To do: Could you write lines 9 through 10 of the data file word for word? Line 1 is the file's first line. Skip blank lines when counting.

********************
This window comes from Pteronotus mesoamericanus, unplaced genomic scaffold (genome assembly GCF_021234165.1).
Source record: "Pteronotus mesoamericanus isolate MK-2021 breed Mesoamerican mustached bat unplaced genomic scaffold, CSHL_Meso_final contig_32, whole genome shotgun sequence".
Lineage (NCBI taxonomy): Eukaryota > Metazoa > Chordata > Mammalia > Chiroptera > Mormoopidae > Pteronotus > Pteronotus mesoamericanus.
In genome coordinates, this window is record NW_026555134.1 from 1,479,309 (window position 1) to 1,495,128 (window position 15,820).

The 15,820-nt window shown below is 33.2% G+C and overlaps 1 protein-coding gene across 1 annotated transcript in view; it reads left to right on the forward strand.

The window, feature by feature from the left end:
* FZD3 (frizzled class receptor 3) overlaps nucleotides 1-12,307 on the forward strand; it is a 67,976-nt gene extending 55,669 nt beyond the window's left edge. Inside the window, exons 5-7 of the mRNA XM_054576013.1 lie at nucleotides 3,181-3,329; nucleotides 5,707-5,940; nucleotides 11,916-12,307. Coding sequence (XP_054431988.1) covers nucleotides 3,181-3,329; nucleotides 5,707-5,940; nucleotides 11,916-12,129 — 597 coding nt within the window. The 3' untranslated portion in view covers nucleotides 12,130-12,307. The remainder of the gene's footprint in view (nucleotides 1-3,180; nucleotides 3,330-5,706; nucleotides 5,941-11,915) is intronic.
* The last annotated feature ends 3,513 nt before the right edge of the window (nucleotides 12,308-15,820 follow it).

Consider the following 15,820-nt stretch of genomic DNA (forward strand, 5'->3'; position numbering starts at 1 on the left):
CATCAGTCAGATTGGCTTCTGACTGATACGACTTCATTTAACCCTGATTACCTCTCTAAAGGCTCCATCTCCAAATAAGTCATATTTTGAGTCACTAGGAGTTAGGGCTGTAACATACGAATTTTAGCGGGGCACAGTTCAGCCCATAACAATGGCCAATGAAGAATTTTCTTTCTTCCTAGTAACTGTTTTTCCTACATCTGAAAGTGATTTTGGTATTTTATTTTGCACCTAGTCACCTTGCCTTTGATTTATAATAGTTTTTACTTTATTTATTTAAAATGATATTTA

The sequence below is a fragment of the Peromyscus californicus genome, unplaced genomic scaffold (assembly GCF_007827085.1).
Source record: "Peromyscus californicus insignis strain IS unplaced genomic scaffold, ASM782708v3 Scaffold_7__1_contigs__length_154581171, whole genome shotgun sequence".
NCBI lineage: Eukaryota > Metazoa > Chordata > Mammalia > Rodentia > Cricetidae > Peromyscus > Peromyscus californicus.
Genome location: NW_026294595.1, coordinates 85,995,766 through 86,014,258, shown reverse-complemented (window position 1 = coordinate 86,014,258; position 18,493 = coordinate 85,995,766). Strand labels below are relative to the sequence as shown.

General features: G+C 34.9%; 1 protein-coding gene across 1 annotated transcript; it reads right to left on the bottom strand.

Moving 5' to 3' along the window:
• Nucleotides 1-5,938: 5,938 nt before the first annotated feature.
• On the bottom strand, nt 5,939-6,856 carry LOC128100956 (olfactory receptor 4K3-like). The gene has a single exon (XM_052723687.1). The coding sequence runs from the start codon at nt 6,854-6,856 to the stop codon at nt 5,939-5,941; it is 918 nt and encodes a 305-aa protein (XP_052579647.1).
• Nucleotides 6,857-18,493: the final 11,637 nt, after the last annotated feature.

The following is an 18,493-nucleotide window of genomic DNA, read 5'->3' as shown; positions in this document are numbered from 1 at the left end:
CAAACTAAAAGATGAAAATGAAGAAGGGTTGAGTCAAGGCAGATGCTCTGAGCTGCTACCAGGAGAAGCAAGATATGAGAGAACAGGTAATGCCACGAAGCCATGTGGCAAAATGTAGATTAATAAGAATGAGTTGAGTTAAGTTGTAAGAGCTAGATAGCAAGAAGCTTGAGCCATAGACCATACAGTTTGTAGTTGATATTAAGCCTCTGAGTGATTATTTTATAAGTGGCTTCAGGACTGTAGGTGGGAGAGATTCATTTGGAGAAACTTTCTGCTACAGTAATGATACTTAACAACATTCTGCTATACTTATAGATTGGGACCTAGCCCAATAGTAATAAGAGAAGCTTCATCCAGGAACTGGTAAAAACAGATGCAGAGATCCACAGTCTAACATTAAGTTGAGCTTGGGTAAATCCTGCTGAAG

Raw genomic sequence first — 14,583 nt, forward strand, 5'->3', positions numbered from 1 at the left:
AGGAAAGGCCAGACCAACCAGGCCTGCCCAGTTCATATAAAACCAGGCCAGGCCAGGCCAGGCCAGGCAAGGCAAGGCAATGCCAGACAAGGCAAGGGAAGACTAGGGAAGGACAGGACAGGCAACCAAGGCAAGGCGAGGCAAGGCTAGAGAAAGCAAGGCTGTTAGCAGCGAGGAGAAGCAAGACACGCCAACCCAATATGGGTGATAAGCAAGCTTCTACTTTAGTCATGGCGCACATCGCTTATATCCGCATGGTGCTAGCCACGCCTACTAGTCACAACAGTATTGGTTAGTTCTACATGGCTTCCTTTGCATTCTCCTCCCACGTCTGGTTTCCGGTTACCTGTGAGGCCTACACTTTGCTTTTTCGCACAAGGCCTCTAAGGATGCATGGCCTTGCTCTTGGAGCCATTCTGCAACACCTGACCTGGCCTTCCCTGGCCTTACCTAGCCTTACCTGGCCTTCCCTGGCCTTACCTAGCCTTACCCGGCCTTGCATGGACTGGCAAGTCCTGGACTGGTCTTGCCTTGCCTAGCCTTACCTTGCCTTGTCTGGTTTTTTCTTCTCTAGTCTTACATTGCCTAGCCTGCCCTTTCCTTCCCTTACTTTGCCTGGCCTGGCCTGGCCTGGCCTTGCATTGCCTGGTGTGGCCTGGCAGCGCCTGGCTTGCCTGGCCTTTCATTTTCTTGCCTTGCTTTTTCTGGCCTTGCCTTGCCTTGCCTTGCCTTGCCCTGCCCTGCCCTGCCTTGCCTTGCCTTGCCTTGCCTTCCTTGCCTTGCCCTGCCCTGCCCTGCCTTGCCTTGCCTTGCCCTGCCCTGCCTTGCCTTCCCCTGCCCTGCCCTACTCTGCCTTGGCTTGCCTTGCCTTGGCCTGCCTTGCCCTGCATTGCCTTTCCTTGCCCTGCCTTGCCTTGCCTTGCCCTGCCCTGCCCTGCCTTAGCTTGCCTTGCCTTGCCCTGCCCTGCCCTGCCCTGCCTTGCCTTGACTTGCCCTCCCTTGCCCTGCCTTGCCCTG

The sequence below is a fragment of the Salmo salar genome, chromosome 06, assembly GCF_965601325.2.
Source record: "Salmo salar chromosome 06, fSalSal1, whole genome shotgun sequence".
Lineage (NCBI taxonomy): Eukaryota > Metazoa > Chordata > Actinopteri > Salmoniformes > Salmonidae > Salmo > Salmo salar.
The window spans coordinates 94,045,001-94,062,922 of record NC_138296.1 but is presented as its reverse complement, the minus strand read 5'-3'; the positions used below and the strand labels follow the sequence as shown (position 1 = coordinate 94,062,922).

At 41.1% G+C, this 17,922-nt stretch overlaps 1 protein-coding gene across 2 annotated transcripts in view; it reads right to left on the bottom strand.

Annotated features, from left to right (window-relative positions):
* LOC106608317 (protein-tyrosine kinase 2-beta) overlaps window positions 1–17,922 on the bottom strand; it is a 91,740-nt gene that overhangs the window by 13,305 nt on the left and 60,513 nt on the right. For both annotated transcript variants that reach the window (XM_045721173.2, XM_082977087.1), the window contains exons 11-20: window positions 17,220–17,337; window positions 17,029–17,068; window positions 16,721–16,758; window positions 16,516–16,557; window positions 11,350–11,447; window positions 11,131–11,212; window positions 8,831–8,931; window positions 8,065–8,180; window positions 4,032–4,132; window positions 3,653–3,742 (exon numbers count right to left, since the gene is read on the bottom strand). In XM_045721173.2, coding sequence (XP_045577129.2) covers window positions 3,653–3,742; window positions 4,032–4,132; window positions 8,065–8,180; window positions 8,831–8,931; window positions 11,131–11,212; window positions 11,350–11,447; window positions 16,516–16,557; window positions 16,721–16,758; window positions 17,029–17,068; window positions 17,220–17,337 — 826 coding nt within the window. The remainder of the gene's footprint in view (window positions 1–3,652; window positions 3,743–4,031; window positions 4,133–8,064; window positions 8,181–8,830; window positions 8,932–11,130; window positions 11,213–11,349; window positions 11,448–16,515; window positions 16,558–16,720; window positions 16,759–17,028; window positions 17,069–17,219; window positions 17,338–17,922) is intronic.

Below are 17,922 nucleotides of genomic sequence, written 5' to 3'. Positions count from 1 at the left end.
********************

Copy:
Consider the following 15,820-nt stretch of genomic DNA (forward strand, 5'->3'; position numbering starts at 1 on the left):
CATCAGTCAGATTGGCTTCTGACTGATACGACTTCATTTAACCCTGATTACCTCTCTAAAGGCTCCATCTCCAAATAAGTCATATTTTGAGTCACTAGGAGTTAGGGCTGTAACATACGAATTTTAGCGGGGCACAGTTCAGCCCATAACAATGGCCAATGAAGAATTTTCTTTCTTCCTAGTAACTGTTTTTCCTACATCTGAAAGTGATTTTGGTATTTTATTTTGCACCTAGTCACCTTGCCTTTGATTTATAATAGTTTTTACTTTATTTATTTAAAATGATATTTA